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Social Security Strategies to Use Now Before It's Too Late

Social Security Strategies to Use Now Before It's Too Late

The file and suspend strategy for social security is going away. The good news is that if you file prior to May 1, 2016, you can still take advantage of this important strategy available to individuals who qualify for social security benefits. The key to taking advantage of this strategy is to act fast before it is gone forever.

It is very important that couples who qualify for this strategy to work with their advisors to take a close look at their financial situation to see if they can take advantage of file and suspend. The strategy is more effective for some couples than for others, depending on ages, relative earnings histories, and life expectancy.

Collaboration on Capitol Hill

It is not always good news for average Americans when politicians put their differences aside and agree on something. The law change in law that came out of the budget deal reached in Congress, effectively eliminate the benefits of the file and suspend strategy.

Specifically, the law states that if the primary worker suspends Social Security benefits, then a spouse or children who are getting benefits based on that worker’s earnings history can no longer receive Social Security payments. In other words, the decision to suspend the worker’s benefits also suspends all other benefits related to that worker.

Refresher on the File & Suspend Strategy for Social Security recipients

The file and suspend strategy is designed to help retired couples take advantage of two different rules in order to maximize their benefits. To trigger a spouse’s right to claim spousal benefits, a worker must file for Social Security benefits. Yet if someone suspends their benefits beyond full retirement age, they can earn delayed retirement credits that will boost their eventual monthly payout.

The strategy itself is rather simple. The primary worker files for Social Security at full retirement age and then immediately suspends their benefits. The spouse then files for spousal benefits, which are allowed since the primary worker has already filed. At some later point, the primary worker has the suspension removed and starts collecting benefits, with a higher monthly amount based on how long the worker kept the benefits suspended.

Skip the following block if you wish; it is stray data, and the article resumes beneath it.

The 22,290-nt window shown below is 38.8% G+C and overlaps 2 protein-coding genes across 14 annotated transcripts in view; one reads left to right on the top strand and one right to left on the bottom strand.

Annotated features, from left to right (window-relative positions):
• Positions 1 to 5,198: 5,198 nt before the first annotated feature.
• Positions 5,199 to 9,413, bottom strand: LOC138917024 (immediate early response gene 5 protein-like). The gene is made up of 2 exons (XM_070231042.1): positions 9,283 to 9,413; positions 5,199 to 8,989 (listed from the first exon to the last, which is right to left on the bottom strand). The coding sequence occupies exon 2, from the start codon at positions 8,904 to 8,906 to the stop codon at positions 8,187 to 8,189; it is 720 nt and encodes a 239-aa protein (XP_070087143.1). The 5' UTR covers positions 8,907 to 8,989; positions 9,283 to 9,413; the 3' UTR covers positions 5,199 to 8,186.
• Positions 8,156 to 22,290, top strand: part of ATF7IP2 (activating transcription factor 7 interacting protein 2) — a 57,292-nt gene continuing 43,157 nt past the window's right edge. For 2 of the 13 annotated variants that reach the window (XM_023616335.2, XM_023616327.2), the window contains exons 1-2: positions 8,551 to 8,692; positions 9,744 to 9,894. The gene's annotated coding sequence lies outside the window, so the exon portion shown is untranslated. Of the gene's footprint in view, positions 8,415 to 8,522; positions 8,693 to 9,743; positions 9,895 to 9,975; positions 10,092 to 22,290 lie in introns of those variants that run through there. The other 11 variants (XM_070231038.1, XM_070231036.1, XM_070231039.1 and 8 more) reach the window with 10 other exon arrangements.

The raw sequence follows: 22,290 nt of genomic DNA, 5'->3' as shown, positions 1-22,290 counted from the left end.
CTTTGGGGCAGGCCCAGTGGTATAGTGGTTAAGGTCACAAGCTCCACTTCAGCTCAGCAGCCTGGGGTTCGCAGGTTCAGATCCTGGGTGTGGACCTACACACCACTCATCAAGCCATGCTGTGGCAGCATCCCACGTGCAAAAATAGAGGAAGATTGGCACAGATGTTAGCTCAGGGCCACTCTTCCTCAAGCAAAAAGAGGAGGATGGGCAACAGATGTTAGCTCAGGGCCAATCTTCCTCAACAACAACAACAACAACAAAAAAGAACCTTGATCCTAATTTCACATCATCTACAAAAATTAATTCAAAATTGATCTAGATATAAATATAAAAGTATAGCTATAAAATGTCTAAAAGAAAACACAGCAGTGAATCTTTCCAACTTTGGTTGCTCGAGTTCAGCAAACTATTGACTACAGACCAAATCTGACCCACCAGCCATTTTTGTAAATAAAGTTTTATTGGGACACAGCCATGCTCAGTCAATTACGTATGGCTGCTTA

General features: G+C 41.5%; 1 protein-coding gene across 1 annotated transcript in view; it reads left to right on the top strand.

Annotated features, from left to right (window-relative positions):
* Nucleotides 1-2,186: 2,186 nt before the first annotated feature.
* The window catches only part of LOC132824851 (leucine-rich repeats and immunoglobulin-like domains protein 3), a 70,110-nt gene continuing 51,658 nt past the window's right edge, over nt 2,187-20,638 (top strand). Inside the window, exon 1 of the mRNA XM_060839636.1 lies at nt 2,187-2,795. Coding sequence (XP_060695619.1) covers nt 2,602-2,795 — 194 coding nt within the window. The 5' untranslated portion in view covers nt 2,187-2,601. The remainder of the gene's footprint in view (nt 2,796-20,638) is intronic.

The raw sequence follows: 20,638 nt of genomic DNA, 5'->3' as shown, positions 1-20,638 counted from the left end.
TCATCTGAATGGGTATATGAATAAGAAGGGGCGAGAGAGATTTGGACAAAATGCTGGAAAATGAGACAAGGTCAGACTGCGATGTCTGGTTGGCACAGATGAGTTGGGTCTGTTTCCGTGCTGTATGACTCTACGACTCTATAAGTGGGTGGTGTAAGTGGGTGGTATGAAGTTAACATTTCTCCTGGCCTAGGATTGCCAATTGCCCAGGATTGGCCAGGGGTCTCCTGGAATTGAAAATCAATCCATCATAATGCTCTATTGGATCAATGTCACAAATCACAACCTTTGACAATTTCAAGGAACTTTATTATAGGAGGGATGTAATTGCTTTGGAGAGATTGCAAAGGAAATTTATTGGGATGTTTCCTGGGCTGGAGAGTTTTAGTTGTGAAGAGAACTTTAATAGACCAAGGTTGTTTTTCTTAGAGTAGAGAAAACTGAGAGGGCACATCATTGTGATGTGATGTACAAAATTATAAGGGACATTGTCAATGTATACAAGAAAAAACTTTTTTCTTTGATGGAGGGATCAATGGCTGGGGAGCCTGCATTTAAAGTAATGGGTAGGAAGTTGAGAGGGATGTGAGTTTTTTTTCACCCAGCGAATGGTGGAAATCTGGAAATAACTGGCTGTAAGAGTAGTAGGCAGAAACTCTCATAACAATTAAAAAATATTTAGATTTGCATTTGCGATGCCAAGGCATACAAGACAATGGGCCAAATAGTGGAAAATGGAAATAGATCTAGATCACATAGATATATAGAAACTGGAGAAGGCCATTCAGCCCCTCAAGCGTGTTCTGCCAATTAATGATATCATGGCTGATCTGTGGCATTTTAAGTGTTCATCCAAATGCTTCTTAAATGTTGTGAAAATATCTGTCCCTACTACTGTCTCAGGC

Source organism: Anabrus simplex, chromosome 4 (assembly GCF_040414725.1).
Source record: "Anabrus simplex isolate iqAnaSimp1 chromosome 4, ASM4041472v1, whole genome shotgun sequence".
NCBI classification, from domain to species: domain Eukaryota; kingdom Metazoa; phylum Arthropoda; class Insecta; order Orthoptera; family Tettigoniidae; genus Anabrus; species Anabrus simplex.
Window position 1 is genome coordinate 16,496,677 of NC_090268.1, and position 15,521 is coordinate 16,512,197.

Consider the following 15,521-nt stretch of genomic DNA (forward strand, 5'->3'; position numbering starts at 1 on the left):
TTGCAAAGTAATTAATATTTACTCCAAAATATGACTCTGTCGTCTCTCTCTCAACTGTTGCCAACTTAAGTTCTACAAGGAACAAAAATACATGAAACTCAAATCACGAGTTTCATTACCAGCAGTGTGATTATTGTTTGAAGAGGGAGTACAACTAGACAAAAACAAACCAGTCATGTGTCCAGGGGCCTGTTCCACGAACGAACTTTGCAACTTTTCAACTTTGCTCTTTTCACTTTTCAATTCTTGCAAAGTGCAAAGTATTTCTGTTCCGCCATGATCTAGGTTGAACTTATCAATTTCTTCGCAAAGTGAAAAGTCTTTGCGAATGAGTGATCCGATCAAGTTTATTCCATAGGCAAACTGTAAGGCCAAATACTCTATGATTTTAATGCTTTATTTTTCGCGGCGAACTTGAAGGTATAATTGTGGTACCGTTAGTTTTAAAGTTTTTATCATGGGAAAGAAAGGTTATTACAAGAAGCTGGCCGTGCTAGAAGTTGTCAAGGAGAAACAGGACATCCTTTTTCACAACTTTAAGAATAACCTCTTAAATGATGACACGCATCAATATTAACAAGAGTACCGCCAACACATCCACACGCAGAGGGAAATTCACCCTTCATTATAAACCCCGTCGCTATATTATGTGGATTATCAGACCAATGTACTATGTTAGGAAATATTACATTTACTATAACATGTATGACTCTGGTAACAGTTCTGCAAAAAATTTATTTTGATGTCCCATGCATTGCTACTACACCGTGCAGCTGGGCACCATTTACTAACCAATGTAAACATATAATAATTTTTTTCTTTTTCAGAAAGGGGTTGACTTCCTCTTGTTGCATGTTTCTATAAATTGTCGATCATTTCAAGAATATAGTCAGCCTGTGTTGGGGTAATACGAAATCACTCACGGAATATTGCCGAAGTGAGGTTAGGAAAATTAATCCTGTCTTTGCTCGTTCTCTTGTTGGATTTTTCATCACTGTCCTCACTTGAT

The result of the file and suspend strategy is that couples can get one payment from spousal benefits while still allowing the primary worker’s future benefit to grow. By waiting from age 66 to age 70, a worker can get 32% higher monthly checks, and the boost has a positive impact on the amount of survivor’s benefits the spouse gets after the worker’s death as well.

Without the ability to get that spousal benefit to supplement their other income, many couples wouldn’t be able to delay taking the worker’s primary benefit until a later age, missing out on higher benefits for the rest of their lives.

Deadline to Act

The effective date of the law is 180 days after the Nov 2nd, 2015 passage of the bill, or May 1, 2016. If a qualified individual suspends his or her benefits before the May 1 effective date, he or she will be grandfathered in. This means that family members will are still eligible to get spousal or other benefits even if the primary worker’s benefits remain suspended after that date. The basic rules of the file & suspend strategy still apply: you have to turn 66 before the May 1 date. Unfortunately, if you do not qualify by the May 1st, 2016 date this strategy is not available for you and it never will be. The younger generation of American’s will hopefully have other opportunities to provide for their families when they reach retirement age.

Filing as a spouse first and the 62nd birthday rule

Under current law, if you haven’t reached full retirement age, then when you file a claim for spousal benefits, you’re automatically deemed to have claimed your own retirement benefits as well. If you have reached full retirement age, however, you can make a restricted application to receive only your spousal benefits. That lets your own retirement benefit grow.

The new law extends the automatic deeming provision up to age 70, wiping out the benefit of a restricted application. It comes with a fairly generous grandfathering provision that applies to anyone who reaches age 62 by Dec. 31, 2015. Anyone who meets the age requirement on that date can file a restricted application at any time in the future.

Contact us with questions about how this affects you.


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